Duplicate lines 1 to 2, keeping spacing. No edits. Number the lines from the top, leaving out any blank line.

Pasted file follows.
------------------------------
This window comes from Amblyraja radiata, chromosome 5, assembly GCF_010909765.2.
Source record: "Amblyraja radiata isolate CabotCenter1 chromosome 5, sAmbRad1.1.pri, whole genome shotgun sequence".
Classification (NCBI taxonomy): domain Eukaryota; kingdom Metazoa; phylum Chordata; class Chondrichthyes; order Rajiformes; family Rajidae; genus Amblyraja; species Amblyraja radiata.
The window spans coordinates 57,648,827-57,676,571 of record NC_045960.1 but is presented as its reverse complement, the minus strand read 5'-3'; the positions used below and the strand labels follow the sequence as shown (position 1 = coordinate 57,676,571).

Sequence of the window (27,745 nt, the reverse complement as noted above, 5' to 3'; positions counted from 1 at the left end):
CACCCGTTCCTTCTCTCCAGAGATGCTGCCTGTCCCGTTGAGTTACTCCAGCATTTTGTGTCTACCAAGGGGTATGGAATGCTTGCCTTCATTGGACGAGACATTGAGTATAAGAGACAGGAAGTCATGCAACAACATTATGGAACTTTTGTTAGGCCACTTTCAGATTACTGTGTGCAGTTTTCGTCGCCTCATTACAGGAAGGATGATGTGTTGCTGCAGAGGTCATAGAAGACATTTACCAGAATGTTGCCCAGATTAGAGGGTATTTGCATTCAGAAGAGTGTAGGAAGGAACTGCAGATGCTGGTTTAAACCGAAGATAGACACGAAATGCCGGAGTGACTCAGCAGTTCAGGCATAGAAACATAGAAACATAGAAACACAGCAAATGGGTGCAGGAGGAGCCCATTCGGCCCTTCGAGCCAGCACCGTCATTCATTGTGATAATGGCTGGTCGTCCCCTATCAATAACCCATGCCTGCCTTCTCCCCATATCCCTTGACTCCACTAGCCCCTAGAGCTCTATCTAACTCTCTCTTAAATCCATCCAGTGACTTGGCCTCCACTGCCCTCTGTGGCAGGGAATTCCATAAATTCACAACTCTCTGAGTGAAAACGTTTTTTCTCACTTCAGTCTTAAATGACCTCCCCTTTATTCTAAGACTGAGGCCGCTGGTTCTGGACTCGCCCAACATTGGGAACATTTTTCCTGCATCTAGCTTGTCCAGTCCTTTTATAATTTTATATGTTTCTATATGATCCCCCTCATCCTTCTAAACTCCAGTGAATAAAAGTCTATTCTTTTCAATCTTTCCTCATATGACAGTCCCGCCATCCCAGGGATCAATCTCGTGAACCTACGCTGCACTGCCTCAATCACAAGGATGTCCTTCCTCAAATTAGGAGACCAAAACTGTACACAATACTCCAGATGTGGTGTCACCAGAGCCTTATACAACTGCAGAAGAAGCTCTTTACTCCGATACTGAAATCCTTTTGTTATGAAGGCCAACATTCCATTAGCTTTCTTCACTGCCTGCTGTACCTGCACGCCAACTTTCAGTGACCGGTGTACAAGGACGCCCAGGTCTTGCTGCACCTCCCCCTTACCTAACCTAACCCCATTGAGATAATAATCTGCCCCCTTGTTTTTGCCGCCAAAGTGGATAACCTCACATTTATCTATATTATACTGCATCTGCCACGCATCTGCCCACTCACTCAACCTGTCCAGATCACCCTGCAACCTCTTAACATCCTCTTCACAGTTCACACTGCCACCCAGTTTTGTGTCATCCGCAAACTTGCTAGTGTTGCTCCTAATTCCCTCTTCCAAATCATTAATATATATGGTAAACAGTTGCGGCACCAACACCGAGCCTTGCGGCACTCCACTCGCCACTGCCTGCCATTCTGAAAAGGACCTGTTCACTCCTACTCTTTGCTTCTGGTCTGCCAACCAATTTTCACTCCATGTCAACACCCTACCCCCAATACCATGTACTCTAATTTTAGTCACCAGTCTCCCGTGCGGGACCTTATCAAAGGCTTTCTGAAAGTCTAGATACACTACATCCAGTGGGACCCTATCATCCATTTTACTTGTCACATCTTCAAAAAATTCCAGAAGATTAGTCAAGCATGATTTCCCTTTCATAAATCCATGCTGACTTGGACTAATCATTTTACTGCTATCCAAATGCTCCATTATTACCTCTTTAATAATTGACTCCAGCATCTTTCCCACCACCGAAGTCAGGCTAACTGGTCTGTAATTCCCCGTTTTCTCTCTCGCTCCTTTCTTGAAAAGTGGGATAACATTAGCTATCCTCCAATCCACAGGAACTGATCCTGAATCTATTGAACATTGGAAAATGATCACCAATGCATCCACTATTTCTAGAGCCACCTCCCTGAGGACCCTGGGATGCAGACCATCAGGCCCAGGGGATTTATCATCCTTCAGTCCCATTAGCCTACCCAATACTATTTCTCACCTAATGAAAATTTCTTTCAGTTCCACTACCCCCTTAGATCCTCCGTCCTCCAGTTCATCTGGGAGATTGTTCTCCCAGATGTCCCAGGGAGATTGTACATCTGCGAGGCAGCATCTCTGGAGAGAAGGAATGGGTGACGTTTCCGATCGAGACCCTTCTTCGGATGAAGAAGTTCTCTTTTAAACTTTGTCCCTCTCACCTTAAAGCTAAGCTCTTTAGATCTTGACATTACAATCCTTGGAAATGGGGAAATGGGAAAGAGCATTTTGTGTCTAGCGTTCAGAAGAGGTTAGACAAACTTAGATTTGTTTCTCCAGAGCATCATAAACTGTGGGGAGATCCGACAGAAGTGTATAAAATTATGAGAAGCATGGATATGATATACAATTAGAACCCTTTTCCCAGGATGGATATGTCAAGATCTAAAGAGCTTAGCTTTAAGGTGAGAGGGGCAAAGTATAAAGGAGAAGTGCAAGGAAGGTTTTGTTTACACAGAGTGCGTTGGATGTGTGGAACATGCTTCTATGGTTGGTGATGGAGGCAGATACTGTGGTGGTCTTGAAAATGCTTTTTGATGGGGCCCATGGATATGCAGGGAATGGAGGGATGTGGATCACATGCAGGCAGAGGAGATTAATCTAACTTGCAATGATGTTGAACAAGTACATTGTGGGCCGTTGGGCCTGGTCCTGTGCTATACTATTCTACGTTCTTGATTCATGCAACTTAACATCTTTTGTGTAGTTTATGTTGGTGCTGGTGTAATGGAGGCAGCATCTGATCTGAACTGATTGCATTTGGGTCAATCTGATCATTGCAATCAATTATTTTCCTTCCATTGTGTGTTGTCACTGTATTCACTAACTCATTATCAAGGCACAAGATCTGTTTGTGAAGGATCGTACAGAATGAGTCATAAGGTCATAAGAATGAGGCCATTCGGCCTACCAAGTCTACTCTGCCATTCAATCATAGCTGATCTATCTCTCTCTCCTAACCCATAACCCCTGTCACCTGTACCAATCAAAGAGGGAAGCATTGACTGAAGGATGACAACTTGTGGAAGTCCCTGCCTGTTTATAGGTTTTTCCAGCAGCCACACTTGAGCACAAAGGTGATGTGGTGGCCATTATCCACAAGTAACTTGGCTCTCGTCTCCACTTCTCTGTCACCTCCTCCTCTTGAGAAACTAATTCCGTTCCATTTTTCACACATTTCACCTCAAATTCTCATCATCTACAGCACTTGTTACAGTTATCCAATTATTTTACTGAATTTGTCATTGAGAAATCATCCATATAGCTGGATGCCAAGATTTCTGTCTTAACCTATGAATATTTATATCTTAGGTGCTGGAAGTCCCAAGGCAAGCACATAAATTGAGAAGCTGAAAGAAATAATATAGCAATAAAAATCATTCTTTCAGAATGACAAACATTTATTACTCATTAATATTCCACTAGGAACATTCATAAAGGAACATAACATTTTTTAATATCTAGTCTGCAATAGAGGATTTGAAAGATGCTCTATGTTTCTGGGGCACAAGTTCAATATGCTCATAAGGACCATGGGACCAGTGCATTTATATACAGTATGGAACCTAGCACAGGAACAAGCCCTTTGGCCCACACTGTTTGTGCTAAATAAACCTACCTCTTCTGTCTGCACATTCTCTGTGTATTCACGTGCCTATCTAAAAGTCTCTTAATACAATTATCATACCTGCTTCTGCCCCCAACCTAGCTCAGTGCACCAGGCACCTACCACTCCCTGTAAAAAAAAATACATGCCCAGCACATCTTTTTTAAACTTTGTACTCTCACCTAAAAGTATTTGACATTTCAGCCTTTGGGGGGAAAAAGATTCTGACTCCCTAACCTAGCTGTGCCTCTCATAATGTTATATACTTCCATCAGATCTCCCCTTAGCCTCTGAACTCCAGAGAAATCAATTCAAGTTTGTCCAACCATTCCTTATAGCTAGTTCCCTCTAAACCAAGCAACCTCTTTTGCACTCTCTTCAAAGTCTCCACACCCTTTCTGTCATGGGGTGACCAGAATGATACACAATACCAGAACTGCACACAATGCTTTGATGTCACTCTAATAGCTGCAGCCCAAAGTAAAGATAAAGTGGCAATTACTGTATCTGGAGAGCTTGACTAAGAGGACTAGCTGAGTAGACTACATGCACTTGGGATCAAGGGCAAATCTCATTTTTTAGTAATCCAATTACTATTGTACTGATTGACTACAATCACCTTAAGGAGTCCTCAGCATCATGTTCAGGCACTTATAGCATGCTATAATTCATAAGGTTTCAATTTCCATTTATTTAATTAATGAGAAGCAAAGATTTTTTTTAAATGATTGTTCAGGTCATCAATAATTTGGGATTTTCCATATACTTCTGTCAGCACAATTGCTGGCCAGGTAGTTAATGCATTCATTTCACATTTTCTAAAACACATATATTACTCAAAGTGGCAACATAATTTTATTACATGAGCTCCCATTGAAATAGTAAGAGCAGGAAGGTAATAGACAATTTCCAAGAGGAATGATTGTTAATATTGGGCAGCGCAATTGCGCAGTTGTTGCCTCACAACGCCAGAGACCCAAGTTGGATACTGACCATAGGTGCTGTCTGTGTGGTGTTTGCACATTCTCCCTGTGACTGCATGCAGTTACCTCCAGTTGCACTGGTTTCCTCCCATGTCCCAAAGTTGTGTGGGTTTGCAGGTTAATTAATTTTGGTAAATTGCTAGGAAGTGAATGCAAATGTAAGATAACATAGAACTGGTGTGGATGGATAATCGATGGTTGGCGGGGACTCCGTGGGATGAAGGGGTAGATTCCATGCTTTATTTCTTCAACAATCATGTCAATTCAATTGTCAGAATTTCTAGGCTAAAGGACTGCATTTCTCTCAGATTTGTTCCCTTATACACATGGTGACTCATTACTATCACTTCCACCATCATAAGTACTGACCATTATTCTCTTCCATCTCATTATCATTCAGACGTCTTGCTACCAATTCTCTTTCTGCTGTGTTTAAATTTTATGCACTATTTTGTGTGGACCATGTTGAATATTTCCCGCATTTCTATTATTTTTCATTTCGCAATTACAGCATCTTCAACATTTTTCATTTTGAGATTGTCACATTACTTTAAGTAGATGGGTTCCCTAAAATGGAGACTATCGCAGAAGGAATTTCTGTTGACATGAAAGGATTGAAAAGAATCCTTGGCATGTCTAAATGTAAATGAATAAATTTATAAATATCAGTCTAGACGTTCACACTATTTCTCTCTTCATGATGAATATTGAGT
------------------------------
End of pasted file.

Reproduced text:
This window comes from Amblyraja radiata, chromosome 5, assembly GCF_010909765.2.
Source record: "Amblyraja radiata isolate CabotCenter1 chromosome 5, sAmbRad1.1.pri, whole genome shotgun sequence".